It used to be the prerogative of students, retirees and new parents.
However, now that many more of us are working from home, the cult daytime TV show that is Bargain Hunt has gotten a boost, as we tune in with our lunchtime sandwiches.
Not that he needed it. Even before confinement, they produced 96 programs a year, with around two million viewers per episode.
For those who dream of winning a golden hammer, they have just launched the first official book based on the series, Bargain Hunt: Spotter’s Guide to Antiques by Karen Farrington.
The author, who has written 40 books, including accompaniments to TV series, Springwatch Almanac and The Repair Shop, agrees the past two years have seen a broader demographic.
“I think Bargain Hunt has gathered more fans during lockdown, with a lot more people spending time at home than ever before. It gave young viewers the opportunity to experience a program they might have once watched on their grandparents’ lap,” says Farrington. “At that time, it probably seemed like the contestants and the items they were choosing belonged to a bygone era. Now the program has a much younger vibe, not least for the sheer amount of energy expended in just an hour of shopping. It there is a long way to go for those who want to give themselves the best chance of winning”.
Incredibly, this comfort series has been on the air since 2000, when it first aired on BBC One with the inventor of the ‘cheap as chips’ slogan and permanent tanned presenter, David Dickinson, at the helm.
Since then, the format has been changed a few times, with Tim Wonnacott, the presenter from 2003 to 2015, guilty of introducing the end-of-episode kick.
Farrington’s book is designed to help those who want to hunt bobby dazzlers and maybe do some bartering themselves. However, we imagine that when the cameras aren’t around, stall owners might not be as willing to lower prices as they seem to gladly do in the program.
As well as covering the history of Bargain Hunt and with an introduction by Scottish presenter, Natasha Raskin Sharp, the book contains plenty of advice and stories.
These are divided into 17 chapters which include Militaria, Victoriana, Christmas, Jewelry, Glass, Furniture and Toys.
It starts with the ceramics, which is appropriate as the book reveals Bargain Hunt’s very first purchase was a 1950s Art Deco Everhot tea set bought for £34, and is, as Farrington puts it, an “equally likely to attract interest today”. It also covers, supported by interviews with various presenters, how to spot valuable Chinese porcelain, as well as pieces from Clarice Cliff, Poole Pottery and Royal Derby. Also, you can even find out how to find a decent Toby jug.
Maybe some of the future Bargain Hunt competitors would do well to read a copy of this book, as it seems they almost never turn a profit.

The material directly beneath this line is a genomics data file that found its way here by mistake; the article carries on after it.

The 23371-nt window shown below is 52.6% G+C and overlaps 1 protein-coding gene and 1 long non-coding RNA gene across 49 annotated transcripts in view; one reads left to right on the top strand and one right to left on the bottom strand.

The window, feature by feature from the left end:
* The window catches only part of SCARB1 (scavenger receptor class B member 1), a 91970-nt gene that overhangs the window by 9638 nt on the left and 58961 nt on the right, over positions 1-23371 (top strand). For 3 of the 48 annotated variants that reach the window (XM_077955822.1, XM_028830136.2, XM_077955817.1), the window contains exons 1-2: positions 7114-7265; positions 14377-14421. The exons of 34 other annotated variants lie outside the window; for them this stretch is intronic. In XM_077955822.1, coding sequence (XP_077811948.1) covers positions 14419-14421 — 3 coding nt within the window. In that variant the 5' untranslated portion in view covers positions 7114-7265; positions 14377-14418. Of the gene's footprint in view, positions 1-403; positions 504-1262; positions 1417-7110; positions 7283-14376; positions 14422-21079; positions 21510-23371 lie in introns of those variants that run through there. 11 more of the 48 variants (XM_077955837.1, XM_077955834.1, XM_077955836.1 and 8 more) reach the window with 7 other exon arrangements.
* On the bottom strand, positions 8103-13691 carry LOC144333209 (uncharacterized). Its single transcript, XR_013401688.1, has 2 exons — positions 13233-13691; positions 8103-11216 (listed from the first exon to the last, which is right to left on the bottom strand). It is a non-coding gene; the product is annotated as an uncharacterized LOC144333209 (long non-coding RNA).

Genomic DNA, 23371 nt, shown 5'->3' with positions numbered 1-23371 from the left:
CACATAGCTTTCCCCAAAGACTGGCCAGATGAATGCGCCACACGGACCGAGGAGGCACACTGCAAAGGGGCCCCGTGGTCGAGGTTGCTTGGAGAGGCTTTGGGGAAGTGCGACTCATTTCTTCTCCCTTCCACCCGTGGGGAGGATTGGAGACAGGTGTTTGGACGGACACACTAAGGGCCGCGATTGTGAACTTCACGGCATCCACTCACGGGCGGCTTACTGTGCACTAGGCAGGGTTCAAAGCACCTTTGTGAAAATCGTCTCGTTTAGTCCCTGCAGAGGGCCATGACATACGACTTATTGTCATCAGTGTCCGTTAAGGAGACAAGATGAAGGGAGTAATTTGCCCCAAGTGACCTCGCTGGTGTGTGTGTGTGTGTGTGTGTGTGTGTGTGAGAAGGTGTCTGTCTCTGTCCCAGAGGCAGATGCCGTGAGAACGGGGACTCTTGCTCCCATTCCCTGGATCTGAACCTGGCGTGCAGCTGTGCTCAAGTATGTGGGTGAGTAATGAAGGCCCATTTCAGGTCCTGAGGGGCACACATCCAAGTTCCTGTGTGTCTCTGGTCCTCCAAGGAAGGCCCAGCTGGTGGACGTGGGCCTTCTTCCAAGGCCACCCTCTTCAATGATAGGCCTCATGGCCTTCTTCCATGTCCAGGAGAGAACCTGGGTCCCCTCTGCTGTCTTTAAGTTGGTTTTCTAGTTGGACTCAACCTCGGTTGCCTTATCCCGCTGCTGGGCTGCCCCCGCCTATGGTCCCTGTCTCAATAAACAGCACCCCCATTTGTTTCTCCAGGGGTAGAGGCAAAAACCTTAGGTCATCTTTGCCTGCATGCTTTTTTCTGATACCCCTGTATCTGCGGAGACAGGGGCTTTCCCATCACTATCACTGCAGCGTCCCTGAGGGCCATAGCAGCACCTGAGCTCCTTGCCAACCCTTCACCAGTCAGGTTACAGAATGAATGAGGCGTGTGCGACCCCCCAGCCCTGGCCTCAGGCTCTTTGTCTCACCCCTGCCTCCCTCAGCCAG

Not that it matters. It’s part of the fun when you see someone spend their allotted £300 on random items that include something you might have picked up at Au Naturale ten years ago.
“Personally, I think BH retains its appeal because it rarely involves large sums of money. The delight of the viewers lies in the objects chosen by the competitors. In our home, purchases are always followed by heated debate about whether too much has been paid, potentially followed by speculation that such an item resides in the back of the loft,” says Farrington. “It’s always a joy to be right, that far too much has been spent on what you perceive to be an ugly object. But there’s just as much joy in seeing a small, seemingly insignificant object fly away at a high price. at auction. And it’s a good lesson in life, to know that you can come out a winner, even when you’ve lost money. It’s the journey that counts”.
The Bargain Hunt teams always seem to perform best when it comes to the last “bonus buy” optional item chosen by one of their 22 experts. They include Caroline Hawley, Charles Hanson, Danny Sebastian, Gary Pe and Anita Manning, who runs Glasgow’s Great Western Auctions.
According to the book, Philip Serrell once did well with a Royal Worcester vase, which he bought for £170 and sold for £780. He’s the expert we want on our team.
However, Farrington is diplomatic when it comes to his favorite presenters.
“It’s impossible to choose because not only are they all great and genuinely helpful, but they have a vast array of knowledge hidden in their heads that they so generously and enthusiastically share with contestants and viewers alike,” she says. “Honestly, it’s mind-blowing how they speak so well of a random item from a stall.”
While writing the book, the author had a hotline with the presenters of Bargain Hunt, and the information proved useful.
“Inspired by writing the BH book, I bought Christmas presents for my three adult children from a shop full of old curios,” Farrington says. “I found brass boxes once used for cigarettes (the brand was Standard) that now fit two packs of playing cards perfectly. I am happy to announce that they have been voted the best gifts under the tree”.
Bargain Hunt: The Spotter’s Guide to Antiques, £16.99, BBC Books, available now